This is a book about the making and unmaking of sex over the centuries. This text remains a go-to standard for understanding contemporary gender-criticism in the context of Western historiography. Laqueur introduced a major paradigm shift, of particular relevance when reading ancient and late-antique texts, away from assuming a biologically rooted "two sex" model of human nature.

Body and Gender from the Greeks to Freud. This is a book about the making and unmaking of sex over the centuries. Turning Freud’s famous dictum around, Laqueur posits that destiny is anatomy. This is a powerful story, written with verve and a keen sense of telling detail (be it technically rigorous or scabrously fanciful).

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This is basic material I teach every year in feminist science studies classes. Further, colonial ideas about sex being binary were used to violently repress and eliminate people whose bodies and presentation did not conform to the European ideal of "man" and "woman"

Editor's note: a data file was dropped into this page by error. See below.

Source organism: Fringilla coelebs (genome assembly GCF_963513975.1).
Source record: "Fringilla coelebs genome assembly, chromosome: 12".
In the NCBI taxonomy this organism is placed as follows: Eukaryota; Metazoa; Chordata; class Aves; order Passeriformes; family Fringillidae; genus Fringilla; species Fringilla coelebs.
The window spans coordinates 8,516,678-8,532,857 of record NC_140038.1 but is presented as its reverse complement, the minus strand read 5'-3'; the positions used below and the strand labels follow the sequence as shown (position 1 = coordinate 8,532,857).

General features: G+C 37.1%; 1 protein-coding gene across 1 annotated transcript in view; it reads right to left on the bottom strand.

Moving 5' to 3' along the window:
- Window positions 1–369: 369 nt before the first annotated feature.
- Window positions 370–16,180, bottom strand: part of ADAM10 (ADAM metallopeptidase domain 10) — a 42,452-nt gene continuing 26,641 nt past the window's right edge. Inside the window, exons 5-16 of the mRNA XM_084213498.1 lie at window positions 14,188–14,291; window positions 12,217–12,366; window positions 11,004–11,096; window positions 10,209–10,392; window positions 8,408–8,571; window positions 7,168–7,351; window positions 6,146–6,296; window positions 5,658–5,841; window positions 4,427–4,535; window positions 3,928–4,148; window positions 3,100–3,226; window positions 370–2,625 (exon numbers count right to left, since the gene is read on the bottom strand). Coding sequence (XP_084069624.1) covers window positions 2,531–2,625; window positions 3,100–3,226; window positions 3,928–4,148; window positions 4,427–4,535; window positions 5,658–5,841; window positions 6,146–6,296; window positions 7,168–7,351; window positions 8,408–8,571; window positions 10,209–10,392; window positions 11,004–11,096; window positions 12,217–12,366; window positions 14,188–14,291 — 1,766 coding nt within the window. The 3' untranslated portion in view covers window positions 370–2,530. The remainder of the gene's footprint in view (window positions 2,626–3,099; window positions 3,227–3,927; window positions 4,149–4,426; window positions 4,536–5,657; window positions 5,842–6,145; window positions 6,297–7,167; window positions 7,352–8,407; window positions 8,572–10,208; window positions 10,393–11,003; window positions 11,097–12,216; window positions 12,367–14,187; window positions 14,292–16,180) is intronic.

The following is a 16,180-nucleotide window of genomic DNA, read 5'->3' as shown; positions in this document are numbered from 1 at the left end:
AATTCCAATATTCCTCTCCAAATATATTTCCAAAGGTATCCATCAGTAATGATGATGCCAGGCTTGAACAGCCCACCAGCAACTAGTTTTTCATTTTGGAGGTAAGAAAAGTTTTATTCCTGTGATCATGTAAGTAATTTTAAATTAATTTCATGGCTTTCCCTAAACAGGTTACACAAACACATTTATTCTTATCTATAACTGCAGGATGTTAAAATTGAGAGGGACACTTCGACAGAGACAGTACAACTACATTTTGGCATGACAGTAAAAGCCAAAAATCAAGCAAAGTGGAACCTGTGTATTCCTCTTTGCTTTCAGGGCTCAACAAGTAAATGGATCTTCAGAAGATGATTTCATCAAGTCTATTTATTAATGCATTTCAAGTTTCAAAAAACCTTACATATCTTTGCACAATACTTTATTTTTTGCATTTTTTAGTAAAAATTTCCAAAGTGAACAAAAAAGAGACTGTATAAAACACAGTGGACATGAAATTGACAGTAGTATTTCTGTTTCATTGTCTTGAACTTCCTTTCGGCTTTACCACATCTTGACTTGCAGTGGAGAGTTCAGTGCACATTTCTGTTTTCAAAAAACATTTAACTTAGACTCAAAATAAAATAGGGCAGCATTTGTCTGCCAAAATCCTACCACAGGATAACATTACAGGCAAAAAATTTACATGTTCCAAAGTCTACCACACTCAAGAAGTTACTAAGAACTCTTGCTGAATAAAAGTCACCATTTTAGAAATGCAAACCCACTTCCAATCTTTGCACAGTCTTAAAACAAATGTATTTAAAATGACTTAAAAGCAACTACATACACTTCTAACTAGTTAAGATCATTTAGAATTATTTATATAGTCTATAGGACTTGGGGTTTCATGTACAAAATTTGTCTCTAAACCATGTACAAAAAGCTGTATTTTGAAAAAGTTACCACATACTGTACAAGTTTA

This is basic material I teach every year in feminist science studies classes. Further, colonial ideas about sex being binary were used to violently repress and eliminate people whose bodies and presentation did not conform to the European ideal of "man" and "woman". 6). 5 vastausta 3 24 tykkäystä.

29. Laqueur, Making Sex, 4, 239. Chapter 8: The Victorian Vagina: Medicalization and Subjugation

Thomas Laqueur, Making Sex: Body and Gender from the Greeks to Freud (Cambridge, MA: Harvard University Press, 1990), 26. 12. Leviticus 15:19, ww. ome-and-hear. 29. Chapter 8: The Victorian Vagina: Medicalization and Subjugation. 1. Michel Foucault, The History of Sexuality, vol 1, An Introduction (New York: Vintage, 1990), 12.